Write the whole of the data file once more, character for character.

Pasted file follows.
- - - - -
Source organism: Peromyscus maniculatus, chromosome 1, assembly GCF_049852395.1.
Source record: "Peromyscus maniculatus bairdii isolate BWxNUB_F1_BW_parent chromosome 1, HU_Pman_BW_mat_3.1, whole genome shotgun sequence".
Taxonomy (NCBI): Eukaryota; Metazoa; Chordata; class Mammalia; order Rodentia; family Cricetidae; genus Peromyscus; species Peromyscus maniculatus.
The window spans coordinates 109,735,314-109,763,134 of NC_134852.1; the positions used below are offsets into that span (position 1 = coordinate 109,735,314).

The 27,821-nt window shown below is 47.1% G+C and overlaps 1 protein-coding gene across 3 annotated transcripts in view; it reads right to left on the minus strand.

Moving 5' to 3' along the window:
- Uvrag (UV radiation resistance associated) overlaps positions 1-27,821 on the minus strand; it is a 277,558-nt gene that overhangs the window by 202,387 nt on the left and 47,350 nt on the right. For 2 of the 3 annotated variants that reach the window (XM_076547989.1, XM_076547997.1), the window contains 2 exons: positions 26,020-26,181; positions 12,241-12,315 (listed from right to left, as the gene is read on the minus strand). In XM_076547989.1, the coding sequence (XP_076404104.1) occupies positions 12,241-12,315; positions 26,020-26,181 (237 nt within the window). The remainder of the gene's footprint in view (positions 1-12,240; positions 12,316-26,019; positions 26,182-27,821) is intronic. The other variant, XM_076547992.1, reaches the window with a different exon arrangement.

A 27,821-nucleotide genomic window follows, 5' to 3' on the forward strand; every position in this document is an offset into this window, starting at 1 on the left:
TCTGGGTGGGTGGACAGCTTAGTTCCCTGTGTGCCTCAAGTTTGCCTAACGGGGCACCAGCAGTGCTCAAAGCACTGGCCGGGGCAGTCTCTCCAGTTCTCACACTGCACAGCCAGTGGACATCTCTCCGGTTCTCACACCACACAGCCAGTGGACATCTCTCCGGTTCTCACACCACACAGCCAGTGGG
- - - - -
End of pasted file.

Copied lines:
Source organism: Peromyscus maniculatus, chromosome 1, assembly GCF_049852395.1.
Source record: "Peromyscus maniculatus bairdii isolate BWxNUB_F1_BW_parent chromosome 1, HU_Pman_BW_mat_3.1, whole genome shotgun sequence".
Taxonomy (NCBI): Eukaryota; Metazoa; Chordata; class Mammalia; order Rodentia; family Cricetidae; genus Peromyscus; species Peromyscus maniculatus.
The window spans coordinates 109,735,314-109,763,134 of NC_134852.1; the positions used below are offsets into that span (position 1 = coordinate 109,735,314).

The 27,821-nt window shown below is 47.1% G+C and overlaps 1 protein-coding gene across 3 annotated transcripts in view; it reads right to left on the minus strand.

Moving 5' to 3' along the window:
- Uvrag (UV radiation resistance associated) overlaps positions 1-27,821 on the minus strand; it is a 277,558-nt gene that overhangs the window by 202,387 nt on the left and 47,350 nt on the right. For 2 of the 3 annotated variants that reach the window (XM_076547989.1, XM_076547997.1), the window contains 2 exons: positions 26,020-26,181; positions 12,241-12,315 (listed from right to left, as the gene is read on the minus strand). In XM_076547989.1, the coding sequence (XP_076404104.1) occupies positions 12,241-12,315; positions 26,020-26,181 (237 nt within the window). The remainder of the gene's footprint in view (positions 1-12,240; positions 12,316-26,019; positions 26,182-27,821) is intronic. The other variant, XM_076547992.1, reaches the window with a different exon arrangement.

A 27,821-nucleotide genomic window follows, 5' to 3' on the forward strand; every position in this document is an offset into this window, starting at 1 on the left:
TCTGGGTGGGTGGACAGCTTAGTTCCCTGTGTGCCTCAAGTTTGCCTAACGGGGCACCAGCAGTGCTCAAAGCACTGGCCGGGGCAGTCTCTCCAGTTCTCACACTGCACAGCCAGTGGACATCTCTCCGGTTCTCACACCACACAGCCAGTGGACATCTCTCCGGTTCTCACACCACACAGCCAGTGGG